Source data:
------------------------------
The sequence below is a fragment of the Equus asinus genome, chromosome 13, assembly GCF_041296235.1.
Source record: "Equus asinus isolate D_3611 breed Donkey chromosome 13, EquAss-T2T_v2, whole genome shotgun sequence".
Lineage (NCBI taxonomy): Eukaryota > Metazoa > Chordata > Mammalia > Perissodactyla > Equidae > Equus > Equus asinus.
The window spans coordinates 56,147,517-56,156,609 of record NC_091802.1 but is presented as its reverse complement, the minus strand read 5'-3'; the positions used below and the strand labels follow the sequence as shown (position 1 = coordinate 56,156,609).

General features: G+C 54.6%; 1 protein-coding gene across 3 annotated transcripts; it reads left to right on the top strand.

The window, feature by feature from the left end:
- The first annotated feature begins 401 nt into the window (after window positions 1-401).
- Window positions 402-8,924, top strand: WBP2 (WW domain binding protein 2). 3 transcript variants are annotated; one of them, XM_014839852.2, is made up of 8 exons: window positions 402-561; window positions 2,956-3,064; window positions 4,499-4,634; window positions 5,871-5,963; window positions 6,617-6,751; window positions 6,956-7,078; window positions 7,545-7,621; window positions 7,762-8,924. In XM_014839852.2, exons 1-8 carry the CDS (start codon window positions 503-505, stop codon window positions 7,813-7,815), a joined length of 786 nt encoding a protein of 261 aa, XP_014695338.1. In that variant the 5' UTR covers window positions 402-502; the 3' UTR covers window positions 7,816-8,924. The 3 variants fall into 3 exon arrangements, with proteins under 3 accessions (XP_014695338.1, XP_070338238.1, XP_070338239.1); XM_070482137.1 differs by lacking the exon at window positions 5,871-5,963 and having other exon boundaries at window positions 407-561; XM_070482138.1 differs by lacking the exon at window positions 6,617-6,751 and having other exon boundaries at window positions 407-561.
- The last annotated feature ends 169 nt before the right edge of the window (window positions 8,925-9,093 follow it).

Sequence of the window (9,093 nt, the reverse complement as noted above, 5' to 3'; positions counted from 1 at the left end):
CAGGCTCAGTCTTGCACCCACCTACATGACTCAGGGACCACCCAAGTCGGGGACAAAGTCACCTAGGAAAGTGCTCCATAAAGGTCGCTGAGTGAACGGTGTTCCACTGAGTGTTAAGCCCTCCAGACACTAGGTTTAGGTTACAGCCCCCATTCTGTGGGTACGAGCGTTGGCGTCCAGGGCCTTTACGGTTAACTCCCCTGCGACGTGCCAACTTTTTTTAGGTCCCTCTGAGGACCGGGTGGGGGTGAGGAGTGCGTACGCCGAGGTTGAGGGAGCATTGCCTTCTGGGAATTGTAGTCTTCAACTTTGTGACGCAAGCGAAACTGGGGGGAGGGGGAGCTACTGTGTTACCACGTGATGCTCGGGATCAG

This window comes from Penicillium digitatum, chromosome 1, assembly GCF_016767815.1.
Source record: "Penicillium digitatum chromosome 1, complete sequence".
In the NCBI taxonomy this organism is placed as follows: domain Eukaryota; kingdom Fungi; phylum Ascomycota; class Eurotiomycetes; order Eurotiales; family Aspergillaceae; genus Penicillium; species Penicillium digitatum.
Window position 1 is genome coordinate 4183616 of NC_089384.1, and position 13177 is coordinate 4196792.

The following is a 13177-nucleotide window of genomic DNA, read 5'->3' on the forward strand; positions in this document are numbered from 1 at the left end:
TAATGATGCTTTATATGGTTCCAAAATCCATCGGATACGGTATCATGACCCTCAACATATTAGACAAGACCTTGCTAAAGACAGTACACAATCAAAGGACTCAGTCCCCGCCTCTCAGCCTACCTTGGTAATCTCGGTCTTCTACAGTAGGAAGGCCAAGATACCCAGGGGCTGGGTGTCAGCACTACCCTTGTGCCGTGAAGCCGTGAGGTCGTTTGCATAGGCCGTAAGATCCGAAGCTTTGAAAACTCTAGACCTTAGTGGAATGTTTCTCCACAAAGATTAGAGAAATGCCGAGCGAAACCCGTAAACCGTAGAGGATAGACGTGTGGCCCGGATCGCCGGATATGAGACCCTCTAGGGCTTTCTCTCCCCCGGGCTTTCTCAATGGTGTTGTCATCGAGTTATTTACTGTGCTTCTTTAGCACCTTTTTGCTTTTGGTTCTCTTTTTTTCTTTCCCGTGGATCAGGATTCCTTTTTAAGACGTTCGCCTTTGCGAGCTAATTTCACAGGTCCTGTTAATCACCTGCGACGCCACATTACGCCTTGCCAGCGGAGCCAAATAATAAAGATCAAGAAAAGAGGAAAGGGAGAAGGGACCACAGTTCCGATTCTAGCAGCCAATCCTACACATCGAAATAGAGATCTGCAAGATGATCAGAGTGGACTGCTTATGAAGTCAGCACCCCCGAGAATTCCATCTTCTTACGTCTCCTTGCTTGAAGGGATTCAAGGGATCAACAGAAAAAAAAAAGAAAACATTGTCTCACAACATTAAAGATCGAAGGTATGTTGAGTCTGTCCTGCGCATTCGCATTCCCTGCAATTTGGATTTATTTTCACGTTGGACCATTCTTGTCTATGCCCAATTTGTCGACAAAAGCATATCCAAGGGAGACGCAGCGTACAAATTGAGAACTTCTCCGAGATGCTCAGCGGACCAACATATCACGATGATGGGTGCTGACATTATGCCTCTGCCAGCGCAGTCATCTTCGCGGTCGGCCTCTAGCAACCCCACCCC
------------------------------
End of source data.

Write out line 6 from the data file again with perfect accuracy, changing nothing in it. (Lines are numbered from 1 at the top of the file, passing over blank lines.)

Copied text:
The window, feature by feature from the left end: